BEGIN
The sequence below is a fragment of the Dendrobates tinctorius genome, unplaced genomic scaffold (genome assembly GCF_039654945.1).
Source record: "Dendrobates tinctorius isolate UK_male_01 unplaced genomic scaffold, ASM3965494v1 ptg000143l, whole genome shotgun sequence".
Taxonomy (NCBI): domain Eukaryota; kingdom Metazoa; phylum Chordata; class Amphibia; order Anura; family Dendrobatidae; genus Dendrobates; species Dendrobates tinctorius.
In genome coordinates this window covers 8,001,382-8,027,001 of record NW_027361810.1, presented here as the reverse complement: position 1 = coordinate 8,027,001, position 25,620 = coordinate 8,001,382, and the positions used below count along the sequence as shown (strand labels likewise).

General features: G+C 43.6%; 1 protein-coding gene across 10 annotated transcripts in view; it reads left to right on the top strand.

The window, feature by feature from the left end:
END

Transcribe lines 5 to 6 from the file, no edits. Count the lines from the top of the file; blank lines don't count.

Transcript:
General features: G+C 43.6%; 1 protein-coding gene across 10 annotated transcripts in view; it reads left to right on the top strand.

The window, feature by feature from the left end: